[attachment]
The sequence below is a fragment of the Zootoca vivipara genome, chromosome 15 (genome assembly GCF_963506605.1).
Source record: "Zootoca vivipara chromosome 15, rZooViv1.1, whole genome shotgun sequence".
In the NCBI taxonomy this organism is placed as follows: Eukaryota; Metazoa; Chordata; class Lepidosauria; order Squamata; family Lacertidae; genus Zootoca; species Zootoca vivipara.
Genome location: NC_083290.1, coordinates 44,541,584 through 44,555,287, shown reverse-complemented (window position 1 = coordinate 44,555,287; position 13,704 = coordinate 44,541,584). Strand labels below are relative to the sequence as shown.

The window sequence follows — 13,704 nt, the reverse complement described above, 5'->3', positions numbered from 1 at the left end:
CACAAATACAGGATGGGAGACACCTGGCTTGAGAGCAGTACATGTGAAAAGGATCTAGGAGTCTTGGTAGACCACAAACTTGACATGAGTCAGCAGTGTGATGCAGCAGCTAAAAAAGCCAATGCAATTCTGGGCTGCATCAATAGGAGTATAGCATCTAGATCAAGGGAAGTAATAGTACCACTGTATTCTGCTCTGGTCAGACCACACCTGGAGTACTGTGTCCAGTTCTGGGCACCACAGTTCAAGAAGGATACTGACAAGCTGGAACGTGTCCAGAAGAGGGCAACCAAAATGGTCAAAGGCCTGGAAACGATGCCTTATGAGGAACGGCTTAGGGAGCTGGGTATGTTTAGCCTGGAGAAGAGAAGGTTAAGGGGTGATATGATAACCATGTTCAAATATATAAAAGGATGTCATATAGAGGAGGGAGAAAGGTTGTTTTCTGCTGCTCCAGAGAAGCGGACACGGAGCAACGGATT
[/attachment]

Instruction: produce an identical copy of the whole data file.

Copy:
The sequence below is a fragment of the Zootoca vivipara genome, chromosome 15 (genome assembly GCF_963506605.1).
Source record: "Zootoca vivipara chromosome 15, rZooViv1.1, whole genome shotgun sequence".
In the NCBI taxonomy this organism is placed as follows: Eukaryota; Metazoa; Chordata; class Lepidosauria; order Squamata; family Lacertidae; genus Zootoca; species Zootoca vivipara.
Genome location: NC_083290.1, coordinates 44,541,584 through 44,555,287, shown reverse-complemented (window position 1 = coordinate 44,555,287; position 13,704 = coordinate 44,541,584). Strand labels below are relative to the sequence as shown.

The window sequence follows — 13,704 nt, the reverse complement described above, 5'->3', positions numbered from 1 at the left end:
CACAAATACAGGATGGGAGACACCTGGCTTGAGAGCAGTACATGTGAAAAGGATCTAGGAGTCTTGGTAGACCACAAACTTGACATGAGTCAGCAGTGTGATGCAGCAGCTAAAAAAGCCAATGCAATTCTGGGCTGCATCAATAGGAGTATAGCATCTAGATCAAGGGAAGTAATAGTACCACTGTATTCTGCTCTGGTCAGACCACACCTGGAGTACTGTGTCCAGTTCTGGGCACCACAGTTCAAGAAGGATACTGACAAGCTGGAACGTGTCCAGAAGAGGGCAACCAAAATGGTCAAAGGCCTGGAAACGATGCCTTATGAGGAACGGCTTAGGGAGCTGGGTATGTTTAGCCTGGAGAAGAGAAGGTTAAGGGGTGATATGATAACCATGTTCAAATATATAAAAGGATGTCATATAGAGGAGGGAGAAAGGTTGTTTTCTGCTGCTCCAGAGAAGCGGACACGGAGCAACGGATT